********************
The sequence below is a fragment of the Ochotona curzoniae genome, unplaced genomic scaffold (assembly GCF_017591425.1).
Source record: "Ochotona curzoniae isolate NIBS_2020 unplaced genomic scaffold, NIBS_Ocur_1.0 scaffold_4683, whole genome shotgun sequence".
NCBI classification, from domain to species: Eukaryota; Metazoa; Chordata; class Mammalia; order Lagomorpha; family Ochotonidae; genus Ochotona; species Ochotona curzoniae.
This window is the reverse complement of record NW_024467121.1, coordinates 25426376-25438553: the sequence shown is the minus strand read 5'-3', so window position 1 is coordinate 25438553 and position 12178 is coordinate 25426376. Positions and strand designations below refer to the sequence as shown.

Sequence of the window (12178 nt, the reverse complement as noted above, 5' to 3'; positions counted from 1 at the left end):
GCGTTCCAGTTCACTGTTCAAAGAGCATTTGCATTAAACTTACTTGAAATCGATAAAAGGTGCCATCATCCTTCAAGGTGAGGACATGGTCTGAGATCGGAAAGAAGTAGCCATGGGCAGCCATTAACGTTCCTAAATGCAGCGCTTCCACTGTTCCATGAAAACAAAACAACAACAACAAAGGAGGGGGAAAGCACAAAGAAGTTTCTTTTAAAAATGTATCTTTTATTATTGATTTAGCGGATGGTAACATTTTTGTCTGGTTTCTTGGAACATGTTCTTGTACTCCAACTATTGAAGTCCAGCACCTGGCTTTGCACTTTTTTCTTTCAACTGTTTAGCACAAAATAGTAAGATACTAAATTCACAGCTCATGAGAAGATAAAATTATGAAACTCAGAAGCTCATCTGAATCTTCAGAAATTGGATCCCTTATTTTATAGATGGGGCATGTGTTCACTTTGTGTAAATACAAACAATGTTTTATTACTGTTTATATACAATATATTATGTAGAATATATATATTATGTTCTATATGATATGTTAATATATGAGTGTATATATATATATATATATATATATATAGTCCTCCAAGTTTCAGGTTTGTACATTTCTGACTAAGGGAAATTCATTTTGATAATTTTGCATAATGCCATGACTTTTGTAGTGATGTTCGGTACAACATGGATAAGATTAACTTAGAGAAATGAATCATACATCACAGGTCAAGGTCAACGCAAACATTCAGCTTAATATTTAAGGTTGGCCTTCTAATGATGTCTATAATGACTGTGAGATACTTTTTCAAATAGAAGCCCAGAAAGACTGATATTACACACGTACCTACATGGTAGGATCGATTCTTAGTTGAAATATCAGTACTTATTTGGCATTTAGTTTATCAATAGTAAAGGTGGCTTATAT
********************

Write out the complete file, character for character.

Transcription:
The sequence below is a fragment of the Ochotona curzoniae genome, unplaced genomic scaffold (assembly GCF_017591425.1).
Source record: "Ochotona curzoniae isolate NIBS_2020 unplaced genomic scaffold, NIBS_Ocur_1.0 scaffold_4683, whole genome shotgun sequence".
NCBI classification, from domain to species: Eukaryota; Metazoa; Chordata; class Mammalia; order Lagomorpha; family Ochotonidae; genus Ochotona; species Ochotona curzoniae.
This window is the reverse complement of record NW_024467121.1, coordinates 25426376-25438553: the sequence shown is the minus strand read 5'-3', so window position 1 is coordinate 25438553 and position 12178 is coordinate 25426376. Positions and strand designations below refer to the sequence as shown.

Sequence of the window (12178 nt, the reverse complement as noted above, 5' to 3'; positions counted from 1 at the left end):
GCGTTCCAGTTCACTGTTCAAAGAGCATTTGCATTAAACTTACTTGAAATCGATAAAAGGTGCCATCATCCTTCAAGGTGAGGACATGGTCTGAGATCGGAAAGAAGTAGCCATGGGCAGCCATTAACGTTCCTAAATGCAGCGCTTCCACTGTTCCATGAAAACAAAACAACAACAACAAAGGAGGGGGAAAGCACAAAGAAGTTTCTTTTAAAAATGTATCTTTTATTATTGATTTAGCGGATGGTAACATTTTTGTCTGGTTTCTTGGAACATGTTCTTGTACTCCAACTATTGAAGTCCAGCACCTGGCTTTGCACTTTTTTCTTTCAACTGTTTAGCACAAAATAGTAAGATACTAAATTCACAGCTCATGAGAAGATAAAATTATGAAACTCAGAAGCTCATCTGAATCTTCAGAAATTGGATCCCTTATTTTATAGATGGGGCATGTGTTCACTTTGTGTAAATACAAACAATGTTTTATTACTGTTTATATACAATATATTATGTAGAATATATATATTATGTTCTATATGATATGTTAATATATGAGTGTATATATATATATATATATATATATATAGTCCTCCAAGTTTCAGGTTTGTACATTTCTGACTAAGGGAAATTCATTTTGATAATTTTGCATAATGCCATGACTTTTGTAGTGATGTTCGGTACAACATGGATAAGATTAACTTAGAGAAATGAATCATACATCACAGGTCAAGGTCAACGCAAACATTCAGCTTAATATTTAAGGTTGGCCTTCTAATGATGTCTATAATGACTGTGAGATACTTTTTCAAATAGAAGCCCAGAAAGACTGATATTACACACGTACCTACATGGTAGGATCGATTCTTAGTTGAAATATCAGTACTTATTTGGCATTTAGTTTATCAATAGTAAAGGTGGCTTATAT